<PostCode></PostCode>
									<City></City>
									<TelePhone></TelePhone>
									<Remark></Remark>
									<Email></Email>
									<MobilePhone></MobilePhone>
									<IsEuCountry></IsEuCountry>
									<CountryStateCode></CountryStateCode>
									<CountryCode></CountryCode>
									<DeliveryInstruction></DeliveryInstruction>
									<IsVisible></IsVisible>
									<NotifyBySMS></NotifyBySMS>
									<NotifyByEmail></NotifyByEmail>
									<NotifyByTelephone></NotifyByTelephone>
								</Address>
								<comment></comment>
							</MainSupplier>
							<IsGSPCertified></IsGSPCertified>
							<MaxStockDays></MaxStockDays>
							<BarCodePackage></BarCodePackage>
							<LinkToPicture></LinkToPicture>
							<BarCodePallet></BarCodePallet>
							<QuantityPerLayer></QuantityPerLayer>
							<PalletHeight></PalletHeight>
							<TaricNumbers>
</TaricNumbers>
							<IsObsolete></IsObsolete>
							<MinDaysToExpiryDate></MinDaysToExpiryDate>
							<AdditionalStatisticsNumber></AdditionalStatisticsNumber>
							<CustomsExportConditions></CustomsExportConditions>
							<ArticleColor>
								<ColorCode></ColorCode>
								<ColorName></ColorName>
							</ArticleColor>
							<ArticleSize>
								<SizeCode></SizeCode>
								<SizeName></SizeName>
							</ArticleSize>
							<IsSerialNumberArticle></IsSerialNumberArticle>
							<IsBatchArticle></IsBatchArticle>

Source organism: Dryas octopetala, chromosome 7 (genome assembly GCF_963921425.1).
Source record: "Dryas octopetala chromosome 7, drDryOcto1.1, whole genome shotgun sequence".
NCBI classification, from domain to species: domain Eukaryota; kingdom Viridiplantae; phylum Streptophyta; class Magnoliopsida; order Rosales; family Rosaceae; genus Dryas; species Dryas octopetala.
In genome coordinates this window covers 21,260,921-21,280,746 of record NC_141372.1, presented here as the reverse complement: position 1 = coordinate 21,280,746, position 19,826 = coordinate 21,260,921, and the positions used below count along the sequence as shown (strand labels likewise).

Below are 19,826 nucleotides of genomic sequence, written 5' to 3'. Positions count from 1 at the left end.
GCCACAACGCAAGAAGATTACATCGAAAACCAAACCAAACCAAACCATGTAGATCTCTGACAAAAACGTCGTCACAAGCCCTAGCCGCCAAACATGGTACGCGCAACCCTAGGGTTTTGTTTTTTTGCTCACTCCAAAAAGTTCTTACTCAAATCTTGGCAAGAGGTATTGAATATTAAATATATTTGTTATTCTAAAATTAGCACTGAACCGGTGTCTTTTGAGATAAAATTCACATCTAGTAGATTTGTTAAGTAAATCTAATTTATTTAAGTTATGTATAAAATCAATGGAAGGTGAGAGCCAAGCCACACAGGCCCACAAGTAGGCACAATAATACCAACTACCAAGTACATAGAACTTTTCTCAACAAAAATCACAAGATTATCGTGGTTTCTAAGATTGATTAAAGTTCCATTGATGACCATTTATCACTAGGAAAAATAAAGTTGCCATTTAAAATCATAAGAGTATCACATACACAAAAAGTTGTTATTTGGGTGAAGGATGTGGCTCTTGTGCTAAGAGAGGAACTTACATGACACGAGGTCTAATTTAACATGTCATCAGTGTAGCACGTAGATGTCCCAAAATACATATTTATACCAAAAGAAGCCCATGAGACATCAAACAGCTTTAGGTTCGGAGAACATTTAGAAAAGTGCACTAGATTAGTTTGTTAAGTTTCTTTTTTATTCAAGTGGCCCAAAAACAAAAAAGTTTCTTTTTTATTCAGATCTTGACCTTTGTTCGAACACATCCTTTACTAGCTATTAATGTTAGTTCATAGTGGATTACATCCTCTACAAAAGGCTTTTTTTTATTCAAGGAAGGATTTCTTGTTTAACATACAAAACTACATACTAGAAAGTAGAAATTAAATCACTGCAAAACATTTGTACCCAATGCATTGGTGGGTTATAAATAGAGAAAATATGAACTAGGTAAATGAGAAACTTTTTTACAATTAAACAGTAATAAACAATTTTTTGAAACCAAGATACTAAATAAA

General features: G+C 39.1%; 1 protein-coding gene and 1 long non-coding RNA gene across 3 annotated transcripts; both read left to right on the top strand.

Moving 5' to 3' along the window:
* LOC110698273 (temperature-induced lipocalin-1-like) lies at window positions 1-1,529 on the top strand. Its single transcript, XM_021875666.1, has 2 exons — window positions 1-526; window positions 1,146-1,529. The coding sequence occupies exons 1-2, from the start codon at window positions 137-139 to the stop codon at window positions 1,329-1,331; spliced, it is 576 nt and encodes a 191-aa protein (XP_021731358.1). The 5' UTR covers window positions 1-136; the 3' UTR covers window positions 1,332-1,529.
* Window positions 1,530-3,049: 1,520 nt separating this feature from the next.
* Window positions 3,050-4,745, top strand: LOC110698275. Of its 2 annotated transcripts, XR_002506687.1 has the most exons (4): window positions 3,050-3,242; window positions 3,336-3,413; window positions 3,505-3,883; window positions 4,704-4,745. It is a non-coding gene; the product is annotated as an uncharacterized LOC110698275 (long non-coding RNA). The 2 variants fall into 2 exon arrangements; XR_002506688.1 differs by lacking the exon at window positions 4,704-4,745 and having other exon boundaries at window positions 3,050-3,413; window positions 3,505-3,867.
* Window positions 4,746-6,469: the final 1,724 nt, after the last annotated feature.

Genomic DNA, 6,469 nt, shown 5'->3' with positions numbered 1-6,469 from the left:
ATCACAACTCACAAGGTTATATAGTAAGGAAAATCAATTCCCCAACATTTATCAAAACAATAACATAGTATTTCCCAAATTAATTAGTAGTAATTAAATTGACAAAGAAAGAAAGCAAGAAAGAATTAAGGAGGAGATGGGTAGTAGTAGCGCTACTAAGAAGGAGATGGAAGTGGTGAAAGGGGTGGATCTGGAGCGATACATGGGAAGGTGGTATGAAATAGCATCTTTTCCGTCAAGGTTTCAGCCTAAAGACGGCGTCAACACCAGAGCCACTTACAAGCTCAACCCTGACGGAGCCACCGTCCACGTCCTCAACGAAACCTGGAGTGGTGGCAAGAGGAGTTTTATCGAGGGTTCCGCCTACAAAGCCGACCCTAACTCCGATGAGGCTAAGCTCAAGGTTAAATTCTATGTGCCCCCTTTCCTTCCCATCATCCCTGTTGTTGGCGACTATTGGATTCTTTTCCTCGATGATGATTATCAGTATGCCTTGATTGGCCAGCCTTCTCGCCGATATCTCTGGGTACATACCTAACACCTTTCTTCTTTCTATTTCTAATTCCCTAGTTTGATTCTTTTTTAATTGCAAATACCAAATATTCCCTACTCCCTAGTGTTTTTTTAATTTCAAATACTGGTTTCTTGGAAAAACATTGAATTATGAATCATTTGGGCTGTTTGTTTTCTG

<ArticleDefinitionClasses>
								<ArticleDefinitionClassesOperation></ArticleDefinitionClassesOperation>
								<Classes>
</Classes>
							</ArticleDefinitionClasses>
							<ArticleFreeDecimal1></ArticleFreeDecimal1>
							<ArticleFreeDecimal2></ArticleFreeDecimal2>
						</art>
					</ProcessArticle>
				</soap:Body>
			</soap:Envelope>
		</set-body>

And we start running in to problems due to the fact that we are not sending in more data than earlier but the generated xml is much larger and just look at the enormous representation in the GUI:

Unmodified Connector in GUI

Therefore we get some unwanted errors since there are some implications added when sending in starts kin complex structures, since I can’t really do much about the Logic I need to modify the data sent in, but I can modify the WSDL and reimport it. So after changing the WSDL to only contain the elements that I needed in my request it looks alot better and the xml message sent are now matching the sample:

Modified definition in the WSDL so the definition is minimal:

<s:complexType name="ArticleDefinition">
        <s:sequence>
          <s:element minOccurs="1" maxOccurs="1" name="ArticleOperation" type="tns:ArticleOperation" />
          <s:element minOccurs="1" maxOccurs="1" name="ArticleIdentification" type="tns:ArticleIdentificationType" />